Inside our churches we often witness a sad sight. Relatives come to make burial arrangements for an Orthodox Old-believer and, from the point of view of a faithful person, the first quite logical question: “Who is the spiritual father (confessor) of the departed?” brings about confusion in those who have come. The second question: “When was the last time they had been to confession?” leads to relatives scrambling to contact each other in order to find out. Their grandmother or grandfather had “not been able to walk for a long time”; before that they attended church, but no one remembers the last time or to which church. And it turns out that they themselves were “baptised correctly” sometime and by someone, but now they go to “an ordinary church, because God is the same everywhere”.
The discussion of God being one and the same is a separate and complex one. Here, in this article, we briefly answer the basic questions of the relatives of Old-believers who come to the church seeking a burial. Perhaps this simple material will come to the attention of the loved ones of already elderly and infirmed Old-believers, and will prompt them to concern themselves with the eternal fate of their relatives in due time. Perhaps the following will be useful to clergymen who are faced with the need to explain to descendants of the Old-believers who have torn themselves away from their roots what they should do in this sad situation.
The death of a loved one is always an enormous sorrow. It seems that the world around is coming to a stop, and that we cannot change anything. For the deceased, this is indeed the case. The time when they were able to do something has ended. But we, the living survivors, can do a great deal for them. First and foremost is to fulfil a burial according to Orthodox traditions.
What needs to be done first
The church staunchly opposes any pathological studies performed upon the dead. The Holy Council of 2017 recalled that believers in most cases could refuse to have an autopsy performed; in order to do this, it is necessary to prepare a written statement while alive, and after death, close relatives can lodge a written request to refuse the autopsy. Cremation of the body of the deceased is completely incompatible with the Orthodox tradition.
There are traditions for washing the body of the deceased and laying into the coffin. Where possible, it is preferable to comply with them.
A person who has died in the faith is dressed the same way within the coffin as they were during their life when praying in church. Men put on a shirt and trousers; women wear a shirt, a sarafan (long Russian dress), a povoinik (headdress worn by married women) and a scarf. On the feet – soft shoes. There must absolutely be a Cross worn around the neck. The coffin is lined with a specially prepared shroud, and the body of the deceased is placed into the shroud.
A Shroud is a piece of white cotton or linen cloth that is two times longer than the height of the deceased, and about a meter wide. The cloth is folded in half and sewn along one long side resulting in a mantle or cowl, as it were, reaching up to the heels. That part of the shroud that is placed around the head has a thick thread stitched along the fold line. On pulling this thread, the head of the shroud tightens so that the edges of the shroud frame the face of the deceased. These edges are usually trimmed with lace or a hem.
The hands of the deceased are folded crosswise across the chest, right hand over the left, and the fingers of both hands are formed to make the two fingered sign of the Cross. A new lestovka (prayer rope) is placed into the left hand.
After that, a narrow white ribbon about five meters long is passed under the head of the deceased. The two long ends are wrapped around the body three times in such a way that three crosses are formed at the front: the first on the chest, where the arms are folded; the second on the hips; the third on the knees. The remaining length of the ribbon are wrapped around the feet of the deceased.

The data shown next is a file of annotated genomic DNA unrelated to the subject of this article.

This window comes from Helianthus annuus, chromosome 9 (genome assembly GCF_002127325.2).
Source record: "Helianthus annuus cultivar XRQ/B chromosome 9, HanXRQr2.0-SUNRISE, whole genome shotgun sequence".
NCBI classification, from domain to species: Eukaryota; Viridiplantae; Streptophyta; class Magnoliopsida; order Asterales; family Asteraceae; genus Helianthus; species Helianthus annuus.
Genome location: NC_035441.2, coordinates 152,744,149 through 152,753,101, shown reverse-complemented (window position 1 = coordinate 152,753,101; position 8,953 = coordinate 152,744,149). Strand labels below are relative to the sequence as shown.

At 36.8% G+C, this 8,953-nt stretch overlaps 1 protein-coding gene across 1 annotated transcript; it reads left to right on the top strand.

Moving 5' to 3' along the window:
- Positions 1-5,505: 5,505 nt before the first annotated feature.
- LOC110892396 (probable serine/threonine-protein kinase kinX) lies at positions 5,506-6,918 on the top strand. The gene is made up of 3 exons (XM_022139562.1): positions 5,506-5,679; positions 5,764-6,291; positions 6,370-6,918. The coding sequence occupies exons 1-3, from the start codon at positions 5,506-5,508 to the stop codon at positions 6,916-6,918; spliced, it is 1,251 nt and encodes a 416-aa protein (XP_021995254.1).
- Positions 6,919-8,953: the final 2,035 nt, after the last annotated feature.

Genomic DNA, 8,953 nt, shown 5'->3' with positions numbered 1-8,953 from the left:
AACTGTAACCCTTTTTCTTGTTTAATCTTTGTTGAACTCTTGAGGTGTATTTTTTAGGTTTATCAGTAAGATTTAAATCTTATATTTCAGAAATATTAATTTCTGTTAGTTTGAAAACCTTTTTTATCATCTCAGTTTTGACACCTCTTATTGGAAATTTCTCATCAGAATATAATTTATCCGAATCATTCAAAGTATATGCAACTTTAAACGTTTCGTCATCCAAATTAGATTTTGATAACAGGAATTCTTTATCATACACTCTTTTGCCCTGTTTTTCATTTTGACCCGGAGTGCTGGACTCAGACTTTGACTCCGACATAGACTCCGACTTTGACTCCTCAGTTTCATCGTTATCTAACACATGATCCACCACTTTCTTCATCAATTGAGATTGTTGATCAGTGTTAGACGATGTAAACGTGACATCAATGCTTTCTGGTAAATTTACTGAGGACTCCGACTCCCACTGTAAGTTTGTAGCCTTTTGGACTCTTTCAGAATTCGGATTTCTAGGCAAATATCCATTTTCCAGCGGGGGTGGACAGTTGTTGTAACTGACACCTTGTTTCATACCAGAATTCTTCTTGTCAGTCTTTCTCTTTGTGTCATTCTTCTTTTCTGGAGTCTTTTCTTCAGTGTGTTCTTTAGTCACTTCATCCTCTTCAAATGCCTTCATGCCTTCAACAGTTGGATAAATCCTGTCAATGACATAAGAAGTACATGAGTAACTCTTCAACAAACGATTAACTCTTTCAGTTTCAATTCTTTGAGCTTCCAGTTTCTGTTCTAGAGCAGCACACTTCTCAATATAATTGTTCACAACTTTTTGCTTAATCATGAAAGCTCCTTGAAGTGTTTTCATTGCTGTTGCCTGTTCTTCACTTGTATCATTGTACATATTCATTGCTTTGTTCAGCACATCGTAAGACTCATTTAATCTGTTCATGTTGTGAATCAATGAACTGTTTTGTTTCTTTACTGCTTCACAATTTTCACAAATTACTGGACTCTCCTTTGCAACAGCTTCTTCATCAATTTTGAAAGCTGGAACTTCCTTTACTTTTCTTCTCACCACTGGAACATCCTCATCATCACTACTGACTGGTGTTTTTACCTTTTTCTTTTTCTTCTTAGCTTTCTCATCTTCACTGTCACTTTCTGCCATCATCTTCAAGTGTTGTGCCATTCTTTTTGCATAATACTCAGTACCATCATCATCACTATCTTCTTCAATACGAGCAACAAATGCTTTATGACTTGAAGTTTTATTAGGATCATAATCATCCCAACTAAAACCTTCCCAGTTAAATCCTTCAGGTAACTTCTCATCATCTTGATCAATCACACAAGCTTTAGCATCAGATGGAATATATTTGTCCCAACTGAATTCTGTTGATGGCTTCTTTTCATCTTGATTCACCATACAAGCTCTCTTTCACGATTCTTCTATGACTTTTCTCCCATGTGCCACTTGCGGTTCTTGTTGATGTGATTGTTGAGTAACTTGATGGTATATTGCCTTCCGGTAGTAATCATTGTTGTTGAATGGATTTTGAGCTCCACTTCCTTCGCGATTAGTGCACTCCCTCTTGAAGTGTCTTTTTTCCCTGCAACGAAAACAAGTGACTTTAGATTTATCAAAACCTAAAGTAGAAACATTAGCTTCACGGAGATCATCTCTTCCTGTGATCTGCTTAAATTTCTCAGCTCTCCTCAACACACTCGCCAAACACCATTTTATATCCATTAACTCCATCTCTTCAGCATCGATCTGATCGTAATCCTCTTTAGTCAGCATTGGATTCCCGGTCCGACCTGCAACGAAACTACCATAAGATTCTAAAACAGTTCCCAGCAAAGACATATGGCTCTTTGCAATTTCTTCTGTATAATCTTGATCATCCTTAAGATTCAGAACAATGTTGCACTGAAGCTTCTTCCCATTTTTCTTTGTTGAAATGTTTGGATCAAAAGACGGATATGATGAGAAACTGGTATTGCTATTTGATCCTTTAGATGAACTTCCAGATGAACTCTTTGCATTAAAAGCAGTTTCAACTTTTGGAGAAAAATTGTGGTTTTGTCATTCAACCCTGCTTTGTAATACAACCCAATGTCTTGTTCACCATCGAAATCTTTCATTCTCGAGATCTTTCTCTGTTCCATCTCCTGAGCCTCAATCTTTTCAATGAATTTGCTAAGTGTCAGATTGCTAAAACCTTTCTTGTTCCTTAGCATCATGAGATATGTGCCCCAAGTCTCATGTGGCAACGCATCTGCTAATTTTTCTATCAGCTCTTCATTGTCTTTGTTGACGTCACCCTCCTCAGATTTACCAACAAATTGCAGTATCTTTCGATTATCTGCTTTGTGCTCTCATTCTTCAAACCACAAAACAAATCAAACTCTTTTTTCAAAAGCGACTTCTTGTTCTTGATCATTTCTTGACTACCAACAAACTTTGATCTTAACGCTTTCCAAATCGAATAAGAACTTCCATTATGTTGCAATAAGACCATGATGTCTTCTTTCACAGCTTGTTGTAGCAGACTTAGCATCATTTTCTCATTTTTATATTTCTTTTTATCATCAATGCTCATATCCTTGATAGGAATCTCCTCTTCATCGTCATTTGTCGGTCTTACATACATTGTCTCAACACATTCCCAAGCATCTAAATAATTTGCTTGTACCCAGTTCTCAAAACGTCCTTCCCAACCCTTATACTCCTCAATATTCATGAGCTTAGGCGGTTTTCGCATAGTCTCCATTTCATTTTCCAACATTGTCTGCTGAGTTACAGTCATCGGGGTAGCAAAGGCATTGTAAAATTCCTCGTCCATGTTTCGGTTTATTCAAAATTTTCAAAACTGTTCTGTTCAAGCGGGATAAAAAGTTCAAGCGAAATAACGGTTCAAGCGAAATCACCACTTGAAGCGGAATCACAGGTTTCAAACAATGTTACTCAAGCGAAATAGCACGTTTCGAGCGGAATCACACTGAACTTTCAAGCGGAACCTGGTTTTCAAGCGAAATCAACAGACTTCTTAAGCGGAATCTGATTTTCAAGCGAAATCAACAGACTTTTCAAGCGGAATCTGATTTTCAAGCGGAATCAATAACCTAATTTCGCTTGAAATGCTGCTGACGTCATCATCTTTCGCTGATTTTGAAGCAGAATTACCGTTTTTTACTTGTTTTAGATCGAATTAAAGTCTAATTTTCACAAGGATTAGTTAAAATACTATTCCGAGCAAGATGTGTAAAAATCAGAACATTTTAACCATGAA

In the church, a venchik (paper band) with three crosses and a prayer is placed on the forehead of the deceased to signify our faith in the Holy Trinity, and that the departed will be rewarded for their fulfilment of God’s commandments.
At home or in church
Burial usually takes place on the third day after death. Prior to the burial, the coffin stands at home or inside the church. At home, the coffin is situated in a room where there is the “beautiful corner” with icons. Here the deceased is placed so that they face the icons. A small icon is also put at the hands of the deceased.
In order to conduct the rite of burial, the coffin with the body of the departed is brought to the church. Here prayers are uttered over him, commonly referred to as the “otpevaniye” (similar to last rites). Relatives should be present in church for the service. In contrast to pagan funereal customs, which arranged for loud wailing over the departed lasting for many days, the Christian burial, on the contrary, instils hope for a better future for those departed in faith, and encourages us sinners to follow the salvific path. Sometimes it is not possible to bring the deceased to the church; in this case the priest conducts the prayers in absentia.
Burial, as a rule, is performed by the spiritual father of the departed, that is, the priest who accepted their confession. If for some reason the spiritual father cannot attend the burial, his permission is still required. The burial ceremony is undertaken only for Orthodox Christians, that is, those who were baptised immersively, attended church, went to confession and partook of the Holy Mysteries. Therefore, it is very important to make sure that our loved ones make their confession and partake of the Holy Communion while they are alive, especially our elderly and sick relatives. If a person had not attended confession for more than a year, they may be denied burial.
Who is deprived of a church burial
- Unbelievers in the One God, in the Resurrection of Christ and in the universal resurrection of the dead, and consciously adhering to any pernicious heresies.
- Sorcerers, magicians, fortune-tellers, palmists and astrologers, those engaged in spiritualism, etc., should they not repent, nor incur penance for this.
- Suicidists, as they have voluntarily rejected the life given to them by God.